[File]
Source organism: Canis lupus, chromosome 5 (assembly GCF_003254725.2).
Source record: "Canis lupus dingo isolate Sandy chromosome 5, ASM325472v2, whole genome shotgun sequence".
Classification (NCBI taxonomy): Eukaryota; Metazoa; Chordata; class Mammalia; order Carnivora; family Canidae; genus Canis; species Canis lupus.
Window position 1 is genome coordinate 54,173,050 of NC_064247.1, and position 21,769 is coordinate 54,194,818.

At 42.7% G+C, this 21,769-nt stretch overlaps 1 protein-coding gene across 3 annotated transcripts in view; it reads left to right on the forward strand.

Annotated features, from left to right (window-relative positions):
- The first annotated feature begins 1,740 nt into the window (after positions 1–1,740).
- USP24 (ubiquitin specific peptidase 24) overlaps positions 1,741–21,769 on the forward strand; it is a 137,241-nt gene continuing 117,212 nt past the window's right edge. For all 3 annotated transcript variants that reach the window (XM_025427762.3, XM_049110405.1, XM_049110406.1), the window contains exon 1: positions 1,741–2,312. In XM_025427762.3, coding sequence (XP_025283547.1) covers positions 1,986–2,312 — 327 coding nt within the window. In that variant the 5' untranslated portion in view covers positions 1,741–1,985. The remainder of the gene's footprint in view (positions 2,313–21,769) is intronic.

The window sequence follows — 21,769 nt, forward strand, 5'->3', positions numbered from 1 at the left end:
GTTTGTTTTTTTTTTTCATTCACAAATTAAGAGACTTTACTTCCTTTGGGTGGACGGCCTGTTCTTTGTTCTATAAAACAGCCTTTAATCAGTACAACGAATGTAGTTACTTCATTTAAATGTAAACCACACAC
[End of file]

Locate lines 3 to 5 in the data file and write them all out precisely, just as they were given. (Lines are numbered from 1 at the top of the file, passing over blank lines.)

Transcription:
Classification (NCBI taxonomy): Eukaryota; Metazoa; Chordata; class Mammalia; order Carnivora; family Canidae; genus Canis; species Canis lupus.
Window position 1 is genome coordinate 54,173,050 of NC_064247.1, and position 21,769 is coordinate 54,194,818.

At 42.7% G+C, this 21,769-nt stretch overlaps 1 protein-coding gene across 3 annotated transcripts in view; it reads left to right on the forward strand.